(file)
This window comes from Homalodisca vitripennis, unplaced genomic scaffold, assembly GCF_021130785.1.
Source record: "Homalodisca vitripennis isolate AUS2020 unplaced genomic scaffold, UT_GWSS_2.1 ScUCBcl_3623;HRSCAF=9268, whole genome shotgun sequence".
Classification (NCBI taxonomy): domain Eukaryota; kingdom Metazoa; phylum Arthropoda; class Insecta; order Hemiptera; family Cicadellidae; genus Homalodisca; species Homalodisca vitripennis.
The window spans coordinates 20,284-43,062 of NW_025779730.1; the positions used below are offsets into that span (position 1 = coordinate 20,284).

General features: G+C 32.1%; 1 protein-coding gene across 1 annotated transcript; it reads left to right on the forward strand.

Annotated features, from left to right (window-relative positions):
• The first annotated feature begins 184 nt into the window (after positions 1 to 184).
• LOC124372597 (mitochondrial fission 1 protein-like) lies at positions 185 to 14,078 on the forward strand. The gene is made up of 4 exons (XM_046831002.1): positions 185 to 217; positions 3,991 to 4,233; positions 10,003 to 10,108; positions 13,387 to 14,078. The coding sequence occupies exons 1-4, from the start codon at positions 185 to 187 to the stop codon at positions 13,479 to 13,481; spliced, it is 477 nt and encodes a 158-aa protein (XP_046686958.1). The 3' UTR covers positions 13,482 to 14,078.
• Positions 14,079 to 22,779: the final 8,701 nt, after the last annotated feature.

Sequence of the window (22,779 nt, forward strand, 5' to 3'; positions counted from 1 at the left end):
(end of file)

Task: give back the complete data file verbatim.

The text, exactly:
This window comes from Homalodisca vitripennis, unplaced genomic scaffold, assembly GCF_021130785.1.
Source record: "Homalodisca vitripennis isolate AUS2020 unplaced genomic scaffold, UT_GWSS_2.1 ScUCBcl_3623;HRSCAF=9268, whole genome shotgun sequence".
Classification (NCBI taxonomy): domain Eukaryota; kingdom Metazoa; phylum Arthropoda; class Insecta; order Hemiptera; family Cicadellidae; genus Homalodisca; species Homalodisca vitripennis.
The window spans coordinates 20,284-43,062 of NW_025779730.1; the positions used below are offsets into that span (position 1 = coordinate 20,284).

General features: G+C 32.1%; 1 protein-coding gene across 1 annotated transcript; it reads left to right on the forward strand.

Annotated features, from left to right (window-relative positions):
• The first annotated feature begins 184 nt into the window (after positions 1 to 184).
• LOC124372597 (mitochondrial fission 1 protein-like) lies at positions 185 to 14,078 on the forward strand. The gene is made up of 4 exons (XM_046831002.1): positions 185 to 217; positions 3,991 to 4,233; positions 10,003 to 10,108; positions 13,387 to 14,078. The coding sequence occupies exons 1-4, from the start codon at positions 185 to 187 to the stop codon at positions 13,479 to 13,481; spliced, it is 477 nt and encodes a 158-aa protein (XP_046686958.1). The 3' UTR covers positions 13,482 to 14,078.
• Positions 14,079 to 22,779: the final 8,701 nt, after the last annotated feature.

Sequence of the window (22,779 nt, forward strand, 5' to 3'; positions counted from 1 at the left end):